“Interactive Wi-Fi Connectivity for Moving Vehicles” proposes ViFi, a system for achieving connectivity via WiFi from moving vehicles.
A moving vehicle is in range of different WiFi base stations over time. Due to host mobility, the best base station to use will change, so the client must do “handoff” to move between the base stations as appropriate. The authors describe traditional handoff policies as “hard handoff,” because a client is only ever connected to one base station at a time. The authors present experimental and analytical results to suggest that any handoff policy based on connecting to a single base station will be outperformed by policy which opportunistically utilizes multiple base stations that are in-range at once. Utilizing multiple base stations at once is effective for two reasons:
- A client is often in range of multiple base stations, at least in the urban environments they study.
- Packet loss is roughly independent of senders and receivers. In the upstream direction, utilizing multiple BSs is effective because losses are roughly independent of base stations: a packet that is not received by one BS is likely to be received by at least one another BS. In the downstream direction, BS diversity is effective because downstream losses tend to be “bursty” and path-dependent, but receiver independent: while one BS will often fail to deliver a burst of packets, other BSs are likely to be able to send packets to the receiver.
Therefore, the authors propose a scheme to allow WiFi clients to opportunistically utilize multiple in-range base stations. They assume that base stations have some ability to communicate, but do not have a high-bandwidth link. Hence, they focus on a scheme that allows the base stations to coordinate to enable base station diversity and avoids duplicate or missed packet deliveries, but requires minimal additional load on the inter-base station link and doesn’t hurt user-perceived latency. Their basic approach is to combine opportunistic reception (clients broadcast to all BSs in range) with probabilistic relaying (base stations compute relay probabilities independently and probabilistically).
In ViFi, each vehicle designates one nearby base station as the anchor, and the rest as auxiliaries. The anchor and auxiliary list is periodically broadcast by the vehicle via a beacon, which allows base stations to learn the identify and addresses of peer BSs.
The basic ViFi transmission algorithm is simple. To send a packet from the vehicle upstream, the receiver broadcasts to all in-range receivers. If the anchor receives the packet, it responds with an ACK broadcast. Any auxiliaries that overhear the packet broadcast wait for a short window; if they don’t see an ACK, they probabilistically relay the packet to the anchor via the inter-BS backplane. When the anchor receives relayed packets that it hasn’t already ACK’ed, it ACKs them. Finally, the receiver retransmits packets if it doesn’t receive an ACK within a certain period of time.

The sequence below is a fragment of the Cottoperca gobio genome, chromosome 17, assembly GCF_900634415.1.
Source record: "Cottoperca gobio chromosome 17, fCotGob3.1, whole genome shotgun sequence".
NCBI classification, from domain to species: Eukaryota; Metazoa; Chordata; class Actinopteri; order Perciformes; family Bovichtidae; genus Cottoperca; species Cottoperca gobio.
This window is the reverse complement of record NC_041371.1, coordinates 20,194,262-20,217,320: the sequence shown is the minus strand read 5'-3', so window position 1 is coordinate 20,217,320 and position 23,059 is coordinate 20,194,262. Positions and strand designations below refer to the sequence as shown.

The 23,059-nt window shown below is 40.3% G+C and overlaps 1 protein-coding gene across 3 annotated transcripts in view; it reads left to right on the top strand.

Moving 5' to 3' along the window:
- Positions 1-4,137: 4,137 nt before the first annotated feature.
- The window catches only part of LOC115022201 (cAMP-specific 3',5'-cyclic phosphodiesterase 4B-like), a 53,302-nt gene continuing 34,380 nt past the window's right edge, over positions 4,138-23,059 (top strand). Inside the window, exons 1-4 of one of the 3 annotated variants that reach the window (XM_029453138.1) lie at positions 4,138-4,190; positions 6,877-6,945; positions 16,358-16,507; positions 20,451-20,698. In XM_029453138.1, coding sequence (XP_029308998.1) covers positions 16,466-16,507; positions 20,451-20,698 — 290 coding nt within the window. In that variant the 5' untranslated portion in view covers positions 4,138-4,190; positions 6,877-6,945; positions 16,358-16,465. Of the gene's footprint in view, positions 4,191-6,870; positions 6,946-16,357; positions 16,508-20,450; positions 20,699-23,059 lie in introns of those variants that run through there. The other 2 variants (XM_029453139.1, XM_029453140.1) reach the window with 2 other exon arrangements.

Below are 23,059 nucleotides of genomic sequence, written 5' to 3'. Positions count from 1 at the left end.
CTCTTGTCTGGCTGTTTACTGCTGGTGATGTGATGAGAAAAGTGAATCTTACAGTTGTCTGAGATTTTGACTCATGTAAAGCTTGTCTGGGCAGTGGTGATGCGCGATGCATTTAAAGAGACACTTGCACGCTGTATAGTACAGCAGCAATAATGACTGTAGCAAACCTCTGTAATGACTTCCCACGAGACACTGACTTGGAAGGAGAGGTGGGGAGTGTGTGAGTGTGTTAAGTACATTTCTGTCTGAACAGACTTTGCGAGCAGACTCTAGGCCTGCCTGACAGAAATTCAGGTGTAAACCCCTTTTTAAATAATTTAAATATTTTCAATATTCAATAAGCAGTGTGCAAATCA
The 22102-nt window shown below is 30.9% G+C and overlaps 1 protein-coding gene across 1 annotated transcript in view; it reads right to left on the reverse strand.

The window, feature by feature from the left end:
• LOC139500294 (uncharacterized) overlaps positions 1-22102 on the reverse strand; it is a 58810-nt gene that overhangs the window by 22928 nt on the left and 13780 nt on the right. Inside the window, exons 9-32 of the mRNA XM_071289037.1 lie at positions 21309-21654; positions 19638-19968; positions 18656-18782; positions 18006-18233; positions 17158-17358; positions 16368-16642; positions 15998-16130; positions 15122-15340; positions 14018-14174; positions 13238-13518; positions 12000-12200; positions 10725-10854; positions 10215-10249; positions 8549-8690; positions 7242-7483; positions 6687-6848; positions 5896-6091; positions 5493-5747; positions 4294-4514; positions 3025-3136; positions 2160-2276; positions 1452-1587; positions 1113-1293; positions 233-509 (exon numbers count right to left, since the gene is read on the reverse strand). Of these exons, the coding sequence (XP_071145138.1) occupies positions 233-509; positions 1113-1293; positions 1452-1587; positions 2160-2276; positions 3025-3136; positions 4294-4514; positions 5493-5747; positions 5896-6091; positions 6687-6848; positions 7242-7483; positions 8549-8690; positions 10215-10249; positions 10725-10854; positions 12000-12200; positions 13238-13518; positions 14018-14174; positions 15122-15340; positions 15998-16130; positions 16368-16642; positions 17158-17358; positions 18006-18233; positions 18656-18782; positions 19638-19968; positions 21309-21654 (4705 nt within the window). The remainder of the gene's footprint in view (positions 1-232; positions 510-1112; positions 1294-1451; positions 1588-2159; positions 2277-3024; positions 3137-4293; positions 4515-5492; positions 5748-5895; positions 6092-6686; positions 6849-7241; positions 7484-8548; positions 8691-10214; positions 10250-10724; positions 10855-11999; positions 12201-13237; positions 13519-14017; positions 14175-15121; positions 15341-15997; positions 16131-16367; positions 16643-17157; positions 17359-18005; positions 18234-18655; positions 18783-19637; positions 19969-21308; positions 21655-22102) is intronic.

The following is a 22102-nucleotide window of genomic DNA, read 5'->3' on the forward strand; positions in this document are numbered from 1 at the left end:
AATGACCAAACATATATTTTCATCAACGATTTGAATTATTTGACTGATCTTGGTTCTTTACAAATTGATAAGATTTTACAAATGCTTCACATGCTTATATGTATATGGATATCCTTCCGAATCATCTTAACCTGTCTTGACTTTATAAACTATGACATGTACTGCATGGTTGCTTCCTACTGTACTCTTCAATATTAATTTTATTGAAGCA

The transmission algorithm for downstream packets (base station => vehicle) works similarly (and almost symmetrically). The anchor broadcasts the packet to the vehicle. If the vehicle hears it, it broadcasts an ACK. If any auxiliaries overhear the broadcast but don’t see the ACK after a short window of time, they probabilistically broadcast the packet themselves. The anchor retransmits the packet if it doesn’t hear an ACK during the retransmission interval.
The magic is in the probabilistic retransmission technique, which must balance between retransmitting too often (wasting bandwidth) and not often enough (risking packet drops). The intuition behind their probabilistic retransmission technique is that they want the expected number of packet relays amongst all auxiliaries to be 1; amongst auxiliaries, they prefer transmission by auxiliaries that are better connected to the destination (i.e. either the anchor BS or the vehicle). Each BS computes packet reception probabilities between itself and the other BSs and the vehicle, using a periodic beacon.
802.11 link-layer acknowledgments are sent immediately after a packet is delivered to the recipient, which allows the sender to predict the expected arrival time of the ACK. In ViFi, ACKs may be delayed due to relaying, which depends on current network conditions (e.g. behavior of the inter-BS backplane). Hence, ViFi uses its own acknowledgment scheme, with the retransmission interval set based on recent history (99th percentile measured delay for ACKs).
ViFi also implements salvage. When a vehicle moves out of range before the anchor BS can deliver packets for it, those packets are “stranded” on the old anchor BS. When the vehicle obtains a new anchor BS, the beacon it sends out also includes the previous anchor BS. The new anchor contacts the old anchor, and asks for any unacknowledged packets for the vehicle to be relayed.